The world has moved on following the 2008 global financial crash but the same vested interests continue to pull the strings. Our current government boasts of record employment figures while failing to accept the consequences of the ‘gig economy’: unskilled work; low pay; underemployment; lack of job security; a failure to invest for retirement. These effects have been exacerbated by a commitment to austerity but resistance has been poor because of the reduced power of the unions and the voting public has swallowed the misdirection of the government and the press. The lexicon has changed where ‘welfare’, the state safety net for those unable to work, has become ‘benefits’ and instead of seeking out the millions owed by corporate tax avoidance, we want to punish the far smaller number of ‘benefit cheats’. Our appetite for buzz phrases like ‘workers and shirkers’ or ‘skivers and strivers’ plays into the hands of anyone who wants to divide the country. Politicians and the media know that in times of crisis it’s handy to have someone to blame, whether it’s immigrants or the sick or disabled, just as long as it’s not them or any of their coterie running banks and big business; we’ve become lazy, falling for a catchphrase and victimising groups who most deserve our support.
There are a number of terms in music with positive connotations. Harmony describes different voices getting along together; the voices in counterpoint are harmonically interdependent but independent in rhythm and contour; even dissonance can be resolved. As a musical form, progressive rock explores and utilises these techniques in an effort to bridge the so-called high culture of classical music with the popular culture of rock, rejoicing in and incorporating other diverse influences. Progressive rock emerged on the back of hope for a better future and was realised through innovative technical developments, indicating a close relationship between ideals and novel thinking. Many of the ideas expounded in the science fiction books I read as a youth are now reality but the concomitant idealism has been ground into the dust. So when did this positive vision dissipate and why?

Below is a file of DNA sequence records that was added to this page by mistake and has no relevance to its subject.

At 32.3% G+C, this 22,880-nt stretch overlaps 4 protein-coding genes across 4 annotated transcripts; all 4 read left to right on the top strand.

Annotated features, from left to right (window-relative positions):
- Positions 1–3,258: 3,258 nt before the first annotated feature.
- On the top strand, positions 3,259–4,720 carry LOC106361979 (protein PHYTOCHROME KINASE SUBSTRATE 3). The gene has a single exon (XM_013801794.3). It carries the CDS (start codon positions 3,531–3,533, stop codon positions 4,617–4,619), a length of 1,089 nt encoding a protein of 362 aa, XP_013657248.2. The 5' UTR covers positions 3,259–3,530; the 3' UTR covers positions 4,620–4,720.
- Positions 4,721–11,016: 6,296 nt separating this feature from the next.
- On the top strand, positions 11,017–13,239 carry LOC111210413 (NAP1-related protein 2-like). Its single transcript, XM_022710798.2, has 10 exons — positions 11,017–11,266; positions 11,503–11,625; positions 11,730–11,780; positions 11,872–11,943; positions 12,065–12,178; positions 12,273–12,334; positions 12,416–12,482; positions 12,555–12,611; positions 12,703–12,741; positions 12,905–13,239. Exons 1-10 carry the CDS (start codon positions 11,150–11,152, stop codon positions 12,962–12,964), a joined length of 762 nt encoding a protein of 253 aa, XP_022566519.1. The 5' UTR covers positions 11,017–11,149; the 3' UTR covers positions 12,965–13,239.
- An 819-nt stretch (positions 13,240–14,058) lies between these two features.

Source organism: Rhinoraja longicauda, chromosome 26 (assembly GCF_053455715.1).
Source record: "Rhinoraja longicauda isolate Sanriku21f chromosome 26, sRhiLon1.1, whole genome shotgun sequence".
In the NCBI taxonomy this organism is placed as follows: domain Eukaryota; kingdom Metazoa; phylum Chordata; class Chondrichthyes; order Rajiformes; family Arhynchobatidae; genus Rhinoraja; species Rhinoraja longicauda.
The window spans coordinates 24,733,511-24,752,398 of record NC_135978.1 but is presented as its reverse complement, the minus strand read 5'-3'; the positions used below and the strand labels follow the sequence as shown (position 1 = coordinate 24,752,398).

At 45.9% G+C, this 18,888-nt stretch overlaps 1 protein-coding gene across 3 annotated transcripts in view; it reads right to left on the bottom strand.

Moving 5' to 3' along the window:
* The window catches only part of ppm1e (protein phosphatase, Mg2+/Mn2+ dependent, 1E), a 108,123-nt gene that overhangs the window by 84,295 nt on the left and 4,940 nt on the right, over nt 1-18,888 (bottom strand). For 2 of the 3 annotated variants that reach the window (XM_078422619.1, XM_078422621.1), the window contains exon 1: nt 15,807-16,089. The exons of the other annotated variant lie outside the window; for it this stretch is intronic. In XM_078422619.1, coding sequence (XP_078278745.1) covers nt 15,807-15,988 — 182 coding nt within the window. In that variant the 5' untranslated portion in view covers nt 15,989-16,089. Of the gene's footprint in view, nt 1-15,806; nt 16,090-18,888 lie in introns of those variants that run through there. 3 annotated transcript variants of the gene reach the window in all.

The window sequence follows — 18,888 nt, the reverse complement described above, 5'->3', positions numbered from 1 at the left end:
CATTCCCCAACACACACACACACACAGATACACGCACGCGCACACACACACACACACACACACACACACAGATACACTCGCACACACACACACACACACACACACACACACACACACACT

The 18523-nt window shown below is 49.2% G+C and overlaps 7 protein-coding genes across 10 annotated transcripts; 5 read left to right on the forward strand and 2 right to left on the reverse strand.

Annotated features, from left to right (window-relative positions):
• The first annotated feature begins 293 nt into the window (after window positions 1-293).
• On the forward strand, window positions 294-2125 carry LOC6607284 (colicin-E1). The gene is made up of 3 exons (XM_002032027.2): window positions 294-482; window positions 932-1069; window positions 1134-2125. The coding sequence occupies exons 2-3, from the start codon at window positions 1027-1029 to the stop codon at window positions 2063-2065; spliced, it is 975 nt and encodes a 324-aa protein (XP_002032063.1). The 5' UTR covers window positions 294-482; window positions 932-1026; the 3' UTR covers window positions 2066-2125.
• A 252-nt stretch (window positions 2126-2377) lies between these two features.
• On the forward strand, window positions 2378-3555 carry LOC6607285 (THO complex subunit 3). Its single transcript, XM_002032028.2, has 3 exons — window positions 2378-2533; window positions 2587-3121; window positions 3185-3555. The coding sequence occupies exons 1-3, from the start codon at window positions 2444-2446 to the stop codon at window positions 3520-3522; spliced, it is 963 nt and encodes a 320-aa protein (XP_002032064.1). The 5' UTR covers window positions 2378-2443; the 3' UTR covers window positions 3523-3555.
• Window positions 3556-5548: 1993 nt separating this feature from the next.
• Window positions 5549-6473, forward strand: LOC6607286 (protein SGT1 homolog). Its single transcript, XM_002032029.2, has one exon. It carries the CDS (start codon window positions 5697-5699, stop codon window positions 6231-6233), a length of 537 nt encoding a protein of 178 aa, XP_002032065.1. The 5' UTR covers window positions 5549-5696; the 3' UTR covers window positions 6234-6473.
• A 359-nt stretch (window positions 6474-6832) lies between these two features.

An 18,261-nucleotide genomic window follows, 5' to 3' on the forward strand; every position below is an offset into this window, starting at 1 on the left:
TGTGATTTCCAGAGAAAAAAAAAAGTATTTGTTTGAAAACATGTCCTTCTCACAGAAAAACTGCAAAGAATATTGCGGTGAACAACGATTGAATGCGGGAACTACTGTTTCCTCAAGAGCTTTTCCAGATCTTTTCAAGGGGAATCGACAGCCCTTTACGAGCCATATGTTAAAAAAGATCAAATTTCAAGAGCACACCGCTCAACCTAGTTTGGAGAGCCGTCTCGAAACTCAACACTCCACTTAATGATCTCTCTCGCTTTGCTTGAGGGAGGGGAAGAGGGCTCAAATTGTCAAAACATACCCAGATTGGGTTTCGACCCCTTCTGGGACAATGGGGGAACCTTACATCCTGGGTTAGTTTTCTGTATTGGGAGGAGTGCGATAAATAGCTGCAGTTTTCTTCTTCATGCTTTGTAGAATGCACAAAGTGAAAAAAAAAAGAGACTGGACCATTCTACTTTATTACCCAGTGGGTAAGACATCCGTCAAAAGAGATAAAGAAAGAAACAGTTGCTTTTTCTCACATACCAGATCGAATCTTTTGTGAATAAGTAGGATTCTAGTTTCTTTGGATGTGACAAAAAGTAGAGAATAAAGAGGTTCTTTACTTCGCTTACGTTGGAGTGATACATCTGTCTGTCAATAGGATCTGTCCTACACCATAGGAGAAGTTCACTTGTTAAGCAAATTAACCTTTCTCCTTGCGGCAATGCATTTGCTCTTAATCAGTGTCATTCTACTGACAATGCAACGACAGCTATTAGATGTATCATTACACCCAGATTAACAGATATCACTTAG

Playing in harmony: Yes, Hammersmith Odeon, 17th November 2011
Almost all commentators agree that Yes were an affirmative musical force and when they began really hitting the big time in America during the Close to the Edge tour, Jon Anderson would introduce And You And I as a ‘protest song’ and encourage the audience to think about the importance of the message. Did any of that generation go on and vote Trump or were they the ones who have taught their children and grandchildren to value the environment and peaceful coexistence? Analysis of the demographic of the electorate in the UK plebiscite and the US Presidential election may be complex but I think whichever way Britons and Americans cast their ballot, it was influenced by voices which spoke to self-interest rather than an appeal for what was best for everyone.
You can call me naive or call me a Marxist but I still believe that music can influence people and prog in particular is an affirmative force. To combat this increasingly polarised world, I call for all those who attended Yes gigs in the 1970s to spread the message of protest.
I’ve just read that the far-right Norbert Hofer has conceded defeat in the Austrian Presidential election. There’s still hope for humanity!